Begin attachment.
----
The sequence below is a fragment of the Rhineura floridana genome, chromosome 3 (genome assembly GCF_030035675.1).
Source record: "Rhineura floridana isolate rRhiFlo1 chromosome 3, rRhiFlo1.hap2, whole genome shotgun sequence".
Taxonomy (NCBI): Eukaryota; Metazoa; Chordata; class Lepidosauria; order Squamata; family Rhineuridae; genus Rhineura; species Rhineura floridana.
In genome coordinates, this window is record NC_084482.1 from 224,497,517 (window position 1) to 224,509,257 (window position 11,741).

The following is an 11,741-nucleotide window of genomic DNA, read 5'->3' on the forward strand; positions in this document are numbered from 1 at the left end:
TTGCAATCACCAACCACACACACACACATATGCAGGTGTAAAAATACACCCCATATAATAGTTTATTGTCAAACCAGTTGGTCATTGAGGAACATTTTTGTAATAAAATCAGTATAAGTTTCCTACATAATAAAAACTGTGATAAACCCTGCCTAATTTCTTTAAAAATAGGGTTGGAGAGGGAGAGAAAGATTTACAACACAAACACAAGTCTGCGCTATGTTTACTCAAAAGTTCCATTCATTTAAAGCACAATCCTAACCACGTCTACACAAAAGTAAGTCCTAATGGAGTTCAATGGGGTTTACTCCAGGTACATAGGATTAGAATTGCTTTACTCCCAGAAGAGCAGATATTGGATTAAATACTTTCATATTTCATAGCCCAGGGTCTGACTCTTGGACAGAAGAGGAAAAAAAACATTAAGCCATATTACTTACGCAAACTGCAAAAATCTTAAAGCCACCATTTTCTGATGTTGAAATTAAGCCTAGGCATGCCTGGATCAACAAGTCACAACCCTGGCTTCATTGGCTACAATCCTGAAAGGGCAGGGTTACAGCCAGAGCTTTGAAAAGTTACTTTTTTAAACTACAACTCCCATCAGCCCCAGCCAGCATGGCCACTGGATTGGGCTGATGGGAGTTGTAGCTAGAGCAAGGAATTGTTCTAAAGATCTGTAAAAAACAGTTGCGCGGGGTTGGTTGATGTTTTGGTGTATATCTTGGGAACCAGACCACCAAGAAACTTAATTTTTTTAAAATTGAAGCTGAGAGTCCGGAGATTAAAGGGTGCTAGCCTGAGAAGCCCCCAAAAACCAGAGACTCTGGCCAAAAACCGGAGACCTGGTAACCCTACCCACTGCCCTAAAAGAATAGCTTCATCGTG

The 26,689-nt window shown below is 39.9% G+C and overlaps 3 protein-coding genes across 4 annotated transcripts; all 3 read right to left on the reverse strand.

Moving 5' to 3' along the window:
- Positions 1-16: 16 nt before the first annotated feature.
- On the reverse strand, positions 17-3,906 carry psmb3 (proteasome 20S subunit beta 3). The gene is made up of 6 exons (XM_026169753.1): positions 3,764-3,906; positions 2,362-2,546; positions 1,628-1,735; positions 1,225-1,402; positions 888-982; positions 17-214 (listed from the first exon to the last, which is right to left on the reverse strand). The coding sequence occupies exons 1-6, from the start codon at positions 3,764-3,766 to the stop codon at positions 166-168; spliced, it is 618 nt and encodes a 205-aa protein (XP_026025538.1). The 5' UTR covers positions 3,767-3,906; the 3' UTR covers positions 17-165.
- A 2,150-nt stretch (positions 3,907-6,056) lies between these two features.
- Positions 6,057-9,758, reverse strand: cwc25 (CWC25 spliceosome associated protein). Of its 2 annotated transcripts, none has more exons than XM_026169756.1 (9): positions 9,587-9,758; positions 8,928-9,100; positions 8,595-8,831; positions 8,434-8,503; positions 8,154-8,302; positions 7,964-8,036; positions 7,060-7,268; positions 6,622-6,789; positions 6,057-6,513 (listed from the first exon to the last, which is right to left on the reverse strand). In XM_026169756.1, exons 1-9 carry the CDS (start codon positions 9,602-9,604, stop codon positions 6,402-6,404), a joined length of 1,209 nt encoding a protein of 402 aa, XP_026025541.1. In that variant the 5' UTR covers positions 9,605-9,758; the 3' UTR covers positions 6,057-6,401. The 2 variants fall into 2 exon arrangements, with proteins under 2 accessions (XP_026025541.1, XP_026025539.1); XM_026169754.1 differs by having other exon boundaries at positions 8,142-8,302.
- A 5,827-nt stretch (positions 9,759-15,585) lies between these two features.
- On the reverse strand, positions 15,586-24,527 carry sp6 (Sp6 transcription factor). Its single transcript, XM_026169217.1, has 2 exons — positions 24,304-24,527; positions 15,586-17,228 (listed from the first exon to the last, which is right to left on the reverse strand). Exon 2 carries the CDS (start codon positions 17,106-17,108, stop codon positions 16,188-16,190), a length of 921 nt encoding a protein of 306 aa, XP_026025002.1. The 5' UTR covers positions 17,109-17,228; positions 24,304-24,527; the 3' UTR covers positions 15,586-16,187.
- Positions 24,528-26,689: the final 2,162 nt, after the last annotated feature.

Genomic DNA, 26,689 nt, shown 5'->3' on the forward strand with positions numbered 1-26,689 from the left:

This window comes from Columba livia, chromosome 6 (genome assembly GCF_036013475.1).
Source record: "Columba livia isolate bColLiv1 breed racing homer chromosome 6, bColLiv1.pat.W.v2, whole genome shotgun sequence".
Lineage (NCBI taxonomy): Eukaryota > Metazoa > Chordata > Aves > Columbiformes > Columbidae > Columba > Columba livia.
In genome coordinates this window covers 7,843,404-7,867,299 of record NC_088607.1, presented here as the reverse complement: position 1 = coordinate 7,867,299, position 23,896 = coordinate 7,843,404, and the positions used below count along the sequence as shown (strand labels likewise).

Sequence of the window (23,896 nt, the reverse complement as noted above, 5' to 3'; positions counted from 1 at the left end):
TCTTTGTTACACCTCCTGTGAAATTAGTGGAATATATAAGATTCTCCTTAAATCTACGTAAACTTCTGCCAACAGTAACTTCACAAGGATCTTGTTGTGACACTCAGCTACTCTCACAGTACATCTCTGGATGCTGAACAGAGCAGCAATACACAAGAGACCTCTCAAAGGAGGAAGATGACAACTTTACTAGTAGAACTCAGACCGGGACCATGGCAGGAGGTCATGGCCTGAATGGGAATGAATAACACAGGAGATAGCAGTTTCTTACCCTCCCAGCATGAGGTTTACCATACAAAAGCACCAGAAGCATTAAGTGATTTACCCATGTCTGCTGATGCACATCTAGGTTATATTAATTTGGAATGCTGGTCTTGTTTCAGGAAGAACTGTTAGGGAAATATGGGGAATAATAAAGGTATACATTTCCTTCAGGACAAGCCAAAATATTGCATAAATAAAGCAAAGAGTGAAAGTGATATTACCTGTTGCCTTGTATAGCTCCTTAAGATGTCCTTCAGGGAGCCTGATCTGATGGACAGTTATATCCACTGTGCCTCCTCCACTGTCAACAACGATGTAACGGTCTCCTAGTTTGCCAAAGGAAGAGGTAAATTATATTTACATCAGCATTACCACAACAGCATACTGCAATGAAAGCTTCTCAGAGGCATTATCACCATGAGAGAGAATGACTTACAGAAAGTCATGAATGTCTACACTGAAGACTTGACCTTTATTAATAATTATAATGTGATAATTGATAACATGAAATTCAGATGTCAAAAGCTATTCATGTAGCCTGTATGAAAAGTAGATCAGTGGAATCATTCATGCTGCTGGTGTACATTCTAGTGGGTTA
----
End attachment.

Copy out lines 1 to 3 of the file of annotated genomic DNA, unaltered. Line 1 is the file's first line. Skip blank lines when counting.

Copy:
The sequence below is a fragment of the Rhineura floridana genome, chromosome 3 (genome assembly GCF_030035675.1).
Source record: "Rhineura floridana isolate rRhiFlo1 chromosome 3, rRhiFlo1.hap2, whole genome shotgun sequence".
Taxonomy (NCBI): Eukaryota; Metazoa; Chordata; class Lepidosauria; order Squamata; family Rhineuridae; genus Rhineura; species Rhineura floridana.